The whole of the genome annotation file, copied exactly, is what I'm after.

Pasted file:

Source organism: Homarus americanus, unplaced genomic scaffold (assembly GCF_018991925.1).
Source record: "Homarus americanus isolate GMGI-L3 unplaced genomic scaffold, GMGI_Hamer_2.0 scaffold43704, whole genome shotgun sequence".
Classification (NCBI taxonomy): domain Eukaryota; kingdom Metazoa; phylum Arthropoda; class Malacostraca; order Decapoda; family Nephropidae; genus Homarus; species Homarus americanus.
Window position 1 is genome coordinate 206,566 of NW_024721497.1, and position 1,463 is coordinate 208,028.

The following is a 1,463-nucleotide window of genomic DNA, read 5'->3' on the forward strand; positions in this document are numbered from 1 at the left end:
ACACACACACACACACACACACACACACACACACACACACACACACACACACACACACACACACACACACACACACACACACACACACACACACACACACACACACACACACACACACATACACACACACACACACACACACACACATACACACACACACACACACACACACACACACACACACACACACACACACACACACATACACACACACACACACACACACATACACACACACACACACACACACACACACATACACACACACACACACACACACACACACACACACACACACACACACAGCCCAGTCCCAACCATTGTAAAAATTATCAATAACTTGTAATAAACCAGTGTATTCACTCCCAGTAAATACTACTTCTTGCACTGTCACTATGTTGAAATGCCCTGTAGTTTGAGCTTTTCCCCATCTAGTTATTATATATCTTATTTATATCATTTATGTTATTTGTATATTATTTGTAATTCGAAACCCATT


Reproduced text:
Source organism: Homarus americanus, unplaced genomic scaffold (assembly GCF_018991925.1).
Source record: "Homarus americanus isolate GMGI-L3 unplaced genomic scaffold, GMGI_Hamer_2.0 scaffold43704, whole genome shotgun sequence".
Classification (NCBI taxonomy): domain Eukaryota; kingdom Metazoa; phylum Arthropoda; class Malacostraca; order Decapoda; family Nephropidae; genus Homarus; species Homarus americanus.
Window position 1 is genome coordinate 206,566 of NW_024721497.1, and position 1,463 is coordinate 208,028.

The following is a 1,463-nucleotide window of genomic DNA, read 5'->3' on the forward strand; positions in this document are numbered from 1 at the left end:
ACACACACACACACACACACACACACACACACACACACACACACACACACACACACACACACACACACACACACACACACACACACACACACACACACACACACACACACACACACACATACACACACACACACACACACACACACATACACACACACACACACACACACACACACACACACACACACACACACACACACACATACACACACACACACACACACACATACACACACACACACACACACACACACACATACACACACACACACACACACACACACACACACACACACACACACACAGCCCAGTCCCAACCATTGTAAAAATTATCAATAACTTGTAATAAACCAGTGTATTCACTCCCAGTAAATACTACTTCTTGCACTGTCACTATGTTGAAATGCCCTGTAGTTTGAGCTTTTCCCCATCTAGTTATTATATATCTTATTTATATCATTTATGTTATTTGTATATTATTTGTAATTCGAAACCCATT